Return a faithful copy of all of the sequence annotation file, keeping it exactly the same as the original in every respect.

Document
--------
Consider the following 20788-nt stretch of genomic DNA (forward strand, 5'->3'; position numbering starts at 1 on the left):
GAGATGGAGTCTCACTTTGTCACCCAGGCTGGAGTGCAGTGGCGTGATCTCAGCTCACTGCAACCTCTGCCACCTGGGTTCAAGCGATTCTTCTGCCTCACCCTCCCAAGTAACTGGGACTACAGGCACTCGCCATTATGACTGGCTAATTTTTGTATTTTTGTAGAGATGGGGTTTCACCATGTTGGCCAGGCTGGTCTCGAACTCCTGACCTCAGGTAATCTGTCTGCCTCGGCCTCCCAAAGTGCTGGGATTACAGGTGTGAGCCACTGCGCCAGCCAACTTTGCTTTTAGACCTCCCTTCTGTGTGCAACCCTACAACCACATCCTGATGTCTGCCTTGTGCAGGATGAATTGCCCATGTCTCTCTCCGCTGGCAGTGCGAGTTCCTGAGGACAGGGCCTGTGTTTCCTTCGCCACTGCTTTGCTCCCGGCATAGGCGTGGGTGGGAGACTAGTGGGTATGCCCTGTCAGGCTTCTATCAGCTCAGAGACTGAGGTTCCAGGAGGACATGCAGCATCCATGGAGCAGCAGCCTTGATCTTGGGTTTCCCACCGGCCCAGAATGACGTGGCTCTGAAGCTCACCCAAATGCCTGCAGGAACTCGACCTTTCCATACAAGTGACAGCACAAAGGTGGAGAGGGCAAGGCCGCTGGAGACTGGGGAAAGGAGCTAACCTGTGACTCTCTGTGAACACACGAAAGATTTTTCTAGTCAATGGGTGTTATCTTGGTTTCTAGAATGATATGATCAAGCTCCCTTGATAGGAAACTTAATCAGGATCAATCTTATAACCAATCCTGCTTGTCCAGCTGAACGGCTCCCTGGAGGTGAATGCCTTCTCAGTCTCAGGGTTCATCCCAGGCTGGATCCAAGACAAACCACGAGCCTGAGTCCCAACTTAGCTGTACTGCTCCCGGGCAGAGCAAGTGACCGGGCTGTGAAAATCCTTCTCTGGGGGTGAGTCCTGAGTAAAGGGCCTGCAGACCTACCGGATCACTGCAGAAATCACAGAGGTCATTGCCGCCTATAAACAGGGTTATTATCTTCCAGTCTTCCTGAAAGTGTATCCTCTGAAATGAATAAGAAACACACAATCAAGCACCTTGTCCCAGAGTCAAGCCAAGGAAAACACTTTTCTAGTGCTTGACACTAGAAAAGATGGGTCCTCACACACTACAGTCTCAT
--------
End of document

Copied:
Consider the following 20788-nt stretch of genomic DNA (forward strand, 5'->3'; position numbering starts at 1 on the left):
GAGATGGAGTCTCACTTTGTCACCCAGGCTGGAGTGCAGTGGCGTGATCTCAGCTCACTGCAACCTCTGCCACCTGGGTTCAAGCGATTCTTCTGCCTCACCCTCCCAAGTAACTGGGACTACAGGCACTCGCCATTATGACTGGCTAATTTTTGTATTTTTGTAGAGATGGGGTTTCACCATGTTGGCCAGGCTGGTCTCGAACTCCTGACCTCAGGTAATCTGTCTGCCTCGGCCTCCCAAAGTGCTGGGATTACAGGTGTGAGCCACTGCGCCAGCCAACTTTGCTTTTAGACCTCCCTTCTGTGTGCAACCCTACAACCACATCCTGATGTCTGCCTTGTGCAGGATGAATTGCCCATGTCTCTCTCCGCTGGCAGTGCGAGTTCCTGAGGACAGGGCCTGTGTTTCCTTCGCCACTGCTTTGCTCCCGGCATAGGCGTGGGTGGGAGACTAGTGGGTATGCCCTGTCAGGCTTCTATCAGCTCAGAGACTGAGGTTCCAGGAGGACATGCAGCATCCATGGAGCAGCAGCCTTGATCTTGGGTTTCCCACCGGCCCAGAATGACGTGGCTCTGAAGCTCACCCAAATGCCTGCAGGAACTCGACCTTTCCATACAAGTGACAGCACAAAGGTGGAGAGGGCAAGGCCGCTGGAGACTGGGGAAAGGAGCTAACCTGTGACTCTCTGTGAACACACGAAAGATTTTTCTAGTCAATGGGTGTTATCTTGGTTTCTAGAATGATATGATCAAGCTCCCTTGATAGGAAACTTAATCAGGATCAATCTTATAACCAATCCTGCTTGTCCAGCTGAACGGCTCCCTGGAGGTGAATGCCTTCTCAGTCTCAGGGTTCATCCCAGGCTGGATCCAAGACAAACCACGAGCCTGAGTCCCAACTTAGCTGTACTGCTCCCGGGCAGAGCAAGTGACCGGGCTGTGAAAATCCTTCTCTGGGGGTGAGTCCTGAGTAAAGGGCCTGCAGACCTACCGGATCACTGCAGAAATCACAGAGGTCATTGCCGCCTATAAACAGGGTTATTATCTTCCAGTCTTCCTGAAAGTGTATCCTCTGAAATGAATAAGAAACACACAATCAAGCACCTTGTCCCAGAGTCAAGCCAAGGAAAACACTTTTCTAGTGCTTGACACTAGAAAAGATGGGTCCTCACACACTACAGTCTCAT